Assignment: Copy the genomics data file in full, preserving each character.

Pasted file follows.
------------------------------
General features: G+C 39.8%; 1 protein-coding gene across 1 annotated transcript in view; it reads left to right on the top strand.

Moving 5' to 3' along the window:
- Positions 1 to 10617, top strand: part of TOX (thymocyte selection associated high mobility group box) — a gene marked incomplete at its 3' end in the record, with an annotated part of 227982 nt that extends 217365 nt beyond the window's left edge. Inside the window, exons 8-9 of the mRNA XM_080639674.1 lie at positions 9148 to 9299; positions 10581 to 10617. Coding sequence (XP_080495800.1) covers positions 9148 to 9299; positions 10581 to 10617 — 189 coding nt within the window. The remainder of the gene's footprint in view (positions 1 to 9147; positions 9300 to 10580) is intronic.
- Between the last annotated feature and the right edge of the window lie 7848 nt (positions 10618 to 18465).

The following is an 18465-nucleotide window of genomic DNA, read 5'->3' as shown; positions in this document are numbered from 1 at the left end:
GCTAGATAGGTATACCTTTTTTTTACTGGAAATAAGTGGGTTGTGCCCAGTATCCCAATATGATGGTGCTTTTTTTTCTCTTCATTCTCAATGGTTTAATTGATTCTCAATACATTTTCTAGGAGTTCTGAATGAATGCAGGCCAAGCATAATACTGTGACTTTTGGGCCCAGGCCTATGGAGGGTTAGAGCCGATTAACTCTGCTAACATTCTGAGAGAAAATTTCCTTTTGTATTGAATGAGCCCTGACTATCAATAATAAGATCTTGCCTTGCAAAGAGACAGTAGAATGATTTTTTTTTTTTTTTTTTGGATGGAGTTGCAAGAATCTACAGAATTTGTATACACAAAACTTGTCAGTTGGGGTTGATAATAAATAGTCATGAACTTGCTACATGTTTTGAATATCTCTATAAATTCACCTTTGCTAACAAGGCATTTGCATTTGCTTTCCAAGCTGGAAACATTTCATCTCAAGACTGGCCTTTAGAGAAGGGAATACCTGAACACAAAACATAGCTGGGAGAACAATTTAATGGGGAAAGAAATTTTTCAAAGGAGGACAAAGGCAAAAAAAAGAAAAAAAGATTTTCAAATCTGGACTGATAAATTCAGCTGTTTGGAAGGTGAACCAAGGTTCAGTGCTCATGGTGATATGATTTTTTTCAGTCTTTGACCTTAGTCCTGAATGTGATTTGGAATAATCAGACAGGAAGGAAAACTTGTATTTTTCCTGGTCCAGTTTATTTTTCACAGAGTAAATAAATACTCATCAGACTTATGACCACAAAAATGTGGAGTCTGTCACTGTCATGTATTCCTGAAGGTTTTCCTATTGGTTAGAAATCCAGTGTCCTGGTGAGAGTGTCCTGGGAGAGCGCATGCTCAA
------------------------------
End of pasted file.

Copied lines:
General features: G+C 39.8%; 1 protein-coding gene across 1 annotated transcript in view; it reads left to right on the top strand.

Moving 5' to 3' along the window:
- Positions 1 to 10617, top strand: part of TOX (thymocyte selection associated high mobility group box) — a gene marked incomplete at its 3' end in the record, with an annotated part of 227982 nt that extends 217365 nt beyond the window's left edge. Inside the window, exons 8-9 of the mRNA XM_080639674.1 lie at positions 9148 to 9299; positions 10581 to 10617. Coding sequence (XP_080495800.1) covers positions 9148 to 9299; positions 10581 to 10617 — 189 coding nt within the window. The remainder of the gene's footprint in view (positions 1 to 9147; positions 9300 to 10580) is intronic.
- Between the last annotated feature and the right edge of the window lie 7848 nt (positions 10618 to 18465).

The following is an 18465-nucleotide window of genomic DNA, read 5'->3' as shown; positions in this document are numbered from 1 at the left end:
GCTAGATAGGTATACCTTTTTTTTACTGGAAATAAGTGGGTTGTGCCCAGTATCCCAATATGATGGTGCTTTTTTTTCTCTTCATTCTCAATGGTTTAATTGATTCTCAATACATTTTCTAGGAGTTCTGAATGAATGCAGGCCAAGCATAATACTGTGACTTTTGGGCCCAGGCCTATGGAGGGTTAGAGCCGATTAACTCTGCTAACATTCTGAGAGAAAATTTCCTTTTGTATTGAATGAGCCCTGACTATCAATAATAAGATCTTGCCTTGCAAAGAGACAGTAGAATGATTTTTTTTTTTTTTTTTTGGATGGAGTTGCAAGAATCTACAGAATTTGTATACACAAAACTTGTCAGTTGGGGTTGATAATAAATAGTCATGAACTTGCTACATGTTTTGAATATCTCTATAAATTCACCTTTGCTAACAAGGCATTTGCATTTGCTTTCCAAGCTGGAAACATTTCATCTCAAGACTGGCCTTTAGAGAAGGGAATACCTGAACACAAAACATAGCTGGGAGAACAATTTAATGGGGAAAGAAATTTTTCAAAGGAGGACAAAGGCAAAAAAAAGAAAAAAAGATTTTCAAATCTGGACTGATAAATTCAGCTGTTTGGAAGGTGAACCAAGGTTCAGTGCTCATGGTGATATGATTTTTTTCAGTCTTTGACCTTAGTCCTGAATGTGATTTGGAATAATCAGACAGGAAGGAAAACTTGTATTTTTCCTGGTCCAGTTTATTTTTCACAGAGTAAATAAATACTCATCAGACTTATGACCACAAAAATGTGGAGTCTGTCACTGTCATGTATTCCTGAAGGTTTTCCTATTGGTTAGAAATCCAGTGTCCTGGTGAGAGTGTCCTGGGAGAGCGCATGCTCAA